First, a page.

After 15 days, Maharashtra industries minister Narayan Rane finally withdrew his resignation on Tuesday on two conditions: he should head the campaign committee for the upcoming assembly elections and his 32-year-old younger son, Nitesh, should be given a ticket. He announced this decision at a press conference.
What did Rane gain?
The Congress was not ready to meet Rane's demands earlier. The party has now agreed to field his son Nitesh as an MLA candidate. With this, he has succeeded in accommodating both his sons. Rane's other son, Nilesh, had lost the Lok Sabha polls from the Raighad-Sindhudurgh constituency.
Rane is likely to contest from Kankavali and Nitesh from Kherwadi or Chembur.
He doesn't want to be CM now?
Rane was definitely angling for the chief ministerial position earlier. Though he has climbed down, he's not going to be a loser. "In the state polls, the Congress may lose, but if gets more seats than the NCP, as chairman of the campaign committee, Rane can naturally claim the opposition leader's post," sources said. "CM Prithviraj Chavan will not remain in the state after a Congress defeat. In any case, he is more interested in Delhi," he said.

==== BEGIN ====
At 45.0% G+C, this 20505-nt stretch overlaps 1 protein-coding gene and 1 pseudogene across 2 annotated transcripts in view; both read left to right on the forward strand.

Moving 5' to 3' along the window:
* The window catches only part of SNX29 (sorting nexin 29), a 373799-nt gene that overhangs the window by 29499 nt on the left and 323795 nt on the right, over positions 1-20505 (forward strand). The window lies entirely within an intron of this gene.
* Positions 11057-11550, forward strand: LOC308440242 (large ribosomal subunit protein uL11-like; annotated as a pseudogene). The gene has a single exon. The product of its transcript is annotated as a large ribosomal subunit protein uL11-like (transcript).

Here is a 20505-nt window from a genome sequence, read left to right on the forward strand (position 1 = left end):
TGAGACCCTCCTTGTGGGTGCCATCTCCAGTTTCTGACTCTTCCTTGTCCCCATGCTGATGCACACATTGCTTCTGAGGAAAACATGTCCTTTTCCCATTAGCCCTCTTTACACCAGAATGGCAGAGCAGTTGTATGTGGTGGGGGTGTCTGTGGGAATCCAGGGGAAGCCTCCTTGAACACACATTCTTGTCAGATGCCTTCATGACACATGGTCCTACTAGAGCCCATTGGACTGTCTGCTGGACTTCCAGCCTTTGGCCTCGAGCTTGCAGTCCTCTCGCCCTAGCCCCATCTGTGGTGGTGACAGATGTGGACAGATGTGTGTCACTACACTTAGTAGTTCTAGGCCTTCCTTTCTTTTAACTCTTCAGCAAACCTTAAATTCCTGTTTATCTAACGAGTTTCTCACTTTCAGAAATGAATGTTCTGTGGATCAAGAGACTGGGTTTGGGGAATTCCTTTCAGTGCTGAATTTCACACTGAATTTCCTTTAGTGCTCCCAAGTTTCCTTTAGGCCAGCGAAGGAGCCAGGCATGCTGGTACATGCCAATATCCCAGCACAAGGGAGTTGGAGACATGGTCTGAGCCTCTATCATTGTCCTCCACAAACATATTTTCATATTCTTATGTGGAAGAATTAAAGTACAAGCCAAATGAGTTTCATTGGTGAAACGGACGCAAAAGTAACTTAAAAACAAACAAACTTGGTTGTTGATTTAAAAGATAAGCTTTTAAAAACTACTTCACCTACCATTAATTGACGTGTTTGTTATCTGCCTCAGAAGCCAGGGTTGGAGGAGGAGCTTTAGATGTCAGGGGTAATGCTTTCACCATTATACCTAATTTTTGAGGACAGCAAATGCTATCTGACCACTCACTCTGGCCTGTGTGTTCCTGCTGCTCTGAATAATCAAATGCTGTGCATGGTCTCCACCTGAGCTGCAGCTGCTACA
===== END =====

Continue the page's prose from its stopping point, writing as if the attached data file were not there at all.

So, will Rane resume work as industries minister?
The 62-year-old Rane said he is withdrawing his resignation and will continue to work as a minister from Wednesday. "I will start campaigning for the party soon and will try my level best to win the maximum seats for the party. Senior Congress leaders has promised me they will respect my stature by giving me the right position. I respect their promise by remaining in party," he said.
Who was behind the patch-up?
On Tuesday, political circles were abuzz that Rane would finally quit and launch his own political outfit. AICC general-secretary and Maharashtra in-charge Mohan Prakash was in city to mollify Rane. But he met with an accident and had to be hospitalised. Prakash then sent MPCC president Manikrao Thakre and Congress MLA and former Mumbai Congress unit president Kripashankar Singh as his emissary. They were the ones who made Rane change his mind.
Will life be the same again for Rane in Congress?
Sources said it was a sane decision as both Rane and Congress are going through a bad patch. Both are fighting for existence and survival. They both need each other desperately. "I have my political career before me. Taking decisions without thinking can spoil my career. It took me 30 years to reach this level. One wrong decision can bring me down," Rane had said.